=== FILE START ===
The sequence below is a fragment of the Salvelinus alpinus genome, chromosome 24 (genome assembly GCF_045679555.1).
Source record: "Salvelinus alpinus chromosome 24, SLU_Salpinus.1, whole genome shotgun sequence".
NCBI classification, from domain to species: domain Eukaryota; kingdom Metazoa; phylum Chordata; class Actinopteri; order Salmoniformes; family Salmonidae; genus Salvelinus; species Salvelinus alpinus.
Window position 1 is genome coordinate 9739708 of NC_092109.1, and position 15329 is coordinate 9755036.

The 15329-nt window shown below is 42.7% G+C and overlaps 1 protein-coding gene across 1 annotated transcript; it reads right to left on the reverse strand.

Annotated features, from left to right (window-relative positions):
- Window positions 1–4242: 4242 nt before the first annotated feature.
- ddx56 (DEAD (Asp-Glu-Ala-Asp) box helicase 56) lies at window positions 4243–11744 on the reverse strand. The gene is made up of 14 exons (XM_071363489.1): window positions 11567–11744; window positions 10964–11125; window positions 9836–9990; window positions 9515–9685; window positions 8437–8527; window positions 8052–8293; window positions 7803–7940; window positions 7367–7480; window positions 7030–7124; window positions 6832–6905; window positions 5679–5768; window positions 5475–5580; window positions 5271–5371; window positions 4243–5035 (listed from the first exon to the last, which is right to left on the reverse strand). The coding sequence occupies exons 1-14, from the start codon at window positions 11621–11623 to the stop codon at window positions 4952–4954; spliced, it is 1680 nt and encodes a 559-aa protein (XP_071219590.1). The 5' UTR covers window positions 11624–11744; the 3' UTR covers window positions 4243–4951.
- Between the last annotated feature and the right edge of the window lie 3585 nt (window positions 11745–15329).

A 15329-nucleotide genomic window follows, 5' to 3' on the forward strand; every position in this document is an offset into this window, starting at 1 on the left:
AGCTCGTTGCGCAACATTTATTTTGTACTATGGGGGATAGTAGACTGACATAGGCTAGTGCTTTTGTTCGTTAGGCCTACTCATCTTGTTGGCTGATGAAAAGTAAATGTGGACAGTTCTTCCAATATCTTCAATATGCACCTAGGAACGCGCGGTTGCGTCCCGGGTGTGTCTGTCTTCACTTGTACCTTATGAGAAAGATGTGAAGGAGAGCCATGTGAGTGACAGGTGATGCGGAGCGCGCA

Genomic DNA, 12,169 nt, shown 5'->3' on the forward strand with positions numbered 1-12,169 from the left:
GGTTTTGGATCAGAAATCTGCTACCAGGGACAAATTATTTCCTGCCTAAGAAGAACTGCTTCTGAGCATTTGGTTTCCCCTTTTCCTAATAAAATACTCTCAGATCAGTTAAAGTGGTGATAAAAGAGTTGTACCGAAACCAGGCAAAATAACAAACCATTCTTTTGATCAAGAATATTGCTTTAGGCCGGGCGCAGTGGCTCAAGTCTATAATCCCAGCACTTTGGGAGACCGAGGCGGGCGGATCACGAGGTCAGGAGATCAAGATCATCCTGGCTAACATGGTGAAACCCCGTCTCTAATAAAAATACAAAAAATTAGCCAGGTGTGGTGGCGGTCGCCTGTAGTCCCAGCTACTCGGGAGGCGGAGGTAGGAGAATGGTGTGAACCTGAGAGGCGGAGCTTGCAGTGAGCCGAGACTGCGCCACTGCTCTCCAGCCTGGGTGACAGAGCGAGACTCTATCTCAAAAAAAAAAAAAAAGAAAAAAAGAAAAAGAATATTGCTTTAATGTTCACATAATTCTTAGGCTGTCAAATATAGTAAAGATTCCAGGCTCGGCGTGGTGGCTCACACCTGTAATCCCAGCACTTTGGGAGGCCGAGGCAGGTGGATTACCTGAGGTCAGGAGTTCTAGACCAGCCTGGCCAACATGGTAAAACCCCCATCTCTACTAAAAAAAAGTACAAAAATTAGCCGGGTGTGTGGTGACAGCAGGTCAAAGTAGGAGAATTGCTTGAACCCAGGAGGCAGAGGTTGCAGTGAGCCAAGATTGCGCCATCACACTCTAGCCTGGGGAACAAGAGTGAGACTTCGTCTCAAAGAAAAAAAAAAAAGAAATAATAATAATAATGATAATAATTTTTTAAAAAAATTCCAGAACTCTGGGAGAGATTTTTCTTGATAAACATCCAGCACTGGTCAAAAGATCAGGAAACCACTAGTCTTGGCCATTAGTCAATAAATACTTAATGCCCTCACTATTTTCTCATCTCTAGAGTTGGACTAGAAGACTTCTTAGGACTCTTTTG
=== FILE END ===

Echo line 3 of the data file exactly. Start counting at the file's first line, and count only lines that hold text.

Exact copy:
NCBI classification, from domain to species: domain Eukaryota; kingdom Metazoa; phylum Chordata; class Actinopteri; order Salmoniformes; family Salmonidae; genus Salvelinus; species Salvelinus alpinus.